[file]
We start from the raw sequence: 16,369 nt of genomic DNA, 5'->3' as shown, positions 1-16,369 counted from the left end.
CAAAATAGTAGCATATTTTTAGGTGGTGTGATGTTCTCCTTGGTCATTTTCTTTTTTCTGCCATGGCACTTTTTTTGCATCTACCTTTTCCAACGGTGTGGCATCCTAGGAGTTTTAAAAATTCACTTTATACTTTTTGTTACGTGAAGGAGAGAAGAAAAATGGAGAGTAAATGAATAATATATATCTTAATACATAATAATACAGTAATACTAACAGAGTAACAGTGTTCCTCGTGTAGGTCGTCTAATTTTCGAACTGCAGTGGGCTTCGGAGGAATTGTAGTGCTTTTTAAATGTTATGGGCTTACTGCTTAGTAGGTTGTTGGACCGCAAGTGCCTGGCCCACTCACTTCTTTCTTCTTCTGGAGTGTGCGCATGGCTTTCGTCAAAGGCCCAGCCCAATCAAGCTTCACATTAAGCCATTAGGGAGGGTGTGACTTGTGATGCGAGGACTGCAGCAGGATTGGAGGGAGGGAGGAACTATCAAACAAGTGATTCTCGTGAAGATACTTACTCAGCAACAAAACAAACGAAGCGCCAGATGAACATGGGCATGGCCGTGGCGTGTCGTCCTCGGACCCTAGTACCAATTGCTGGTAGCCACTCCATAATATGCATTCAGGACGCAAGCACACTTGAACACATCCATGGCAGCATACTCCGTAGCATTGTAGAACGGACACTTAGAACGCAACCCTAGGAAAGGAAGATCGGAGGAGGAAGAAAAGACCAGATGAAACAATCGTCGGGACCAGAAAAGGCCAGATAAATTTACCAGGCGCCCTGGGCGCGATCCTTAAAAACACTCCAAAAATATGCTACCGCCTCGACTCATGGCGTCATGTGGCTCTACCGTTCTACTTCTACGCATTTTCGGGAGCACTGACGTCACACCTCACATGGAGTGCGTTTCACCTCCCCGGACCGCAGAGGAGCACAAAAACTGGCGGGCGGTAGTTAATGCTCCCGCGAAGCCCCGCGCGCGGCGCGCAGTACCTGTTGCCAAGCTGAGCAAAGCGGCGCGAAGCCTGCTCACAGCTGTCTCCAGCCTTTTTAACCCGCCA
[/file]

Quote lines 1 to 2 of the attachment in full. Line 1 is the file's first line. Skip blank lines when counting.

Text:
We start from the raw sequence: 16,369 nt of genomic DNA, 5'->3' as shown, positions 1-16,369 counted from the left end.
CAAAATAGTAGCATATTTTTAGGTGGTGTGATGTTCTCCTTGGTCATTTTCTTTTTTCTGCCATGGCACTTTTTTTGCATCTACCTTTTCCAACGGTGTGGCATCCTAGGAGTTTTAAAAATTCACTTTATACTTTTTGTTACGTGAAGGAGAGAAGAAAAATGGAGAGTAAATGAATAATATATATCTTAATACATAATAATACAGTAATACTAACAGAGTAACAGTGTTCCTCGTGTAGGTCGTCTAATTTTCGAACTGCAGTGGGCTTCGGAGGAATTGTAGTGCTTTTTAAATGTTATGGGCTTACTGCTTAGTAGGTTGTTGGACCGCAAGTGCCTGGCCCACTCACTTCTTTCTTCTTCTGGAGTGTGCGCATGGCTTTCGTCAAAGGCCCAGCCCAATCAAGCTTCACATTAAGCCATTAGGGAGGGTGTGACTTGTGATGCGAGGACTGCAGCAGGATTGGAGGGAGGGAGGAACTATCAAACAAGTGATTCTCGTGAAGATACTTACTCAGCAACAAAACAAACGAAGCGCCAGATGAACATGGGCATGGCCGTGGCGTGTCGTCCTCGGACCCTAGTACCAATTGCTGGTAGCCACTCCATAATATGCATTCAGGACGCAAGCACACTTGAACACATCCATGGCAGCATACTCCGTAGCATTGTAGAACGGACACTTAGAACGCAACCCTAGGAAAGGAAGATCGGAGGAGGAAGAAAAGACCAGATGAAACAATCGTCGGGACCAGAAAAGGCCAGATAAATTTACCAGGCGCCCTGGGCGCGATCCTTAAAAACACTCCAAAAATATGCTACCGCCTCGACTCATGGCGTCATGTGGCTCTACCGTTCTACTTCTACGCATTTTCGGGAGCACTGACGTCACACCTCACATGGAGTGCGTTTCACCTCCCCGGACCGCAGAGGAGCACAAAAACTGGCGGGCGGTAGTTAATGCTCCCGCGAAGCCCCGCGCGCGGCGCGCAGTACCTGTTGCCAAGCTGAGCAAAGCGGCGCGAAGCCTGCTCACAGCTGTCTCCAGCCTTTTTAACCCGCCA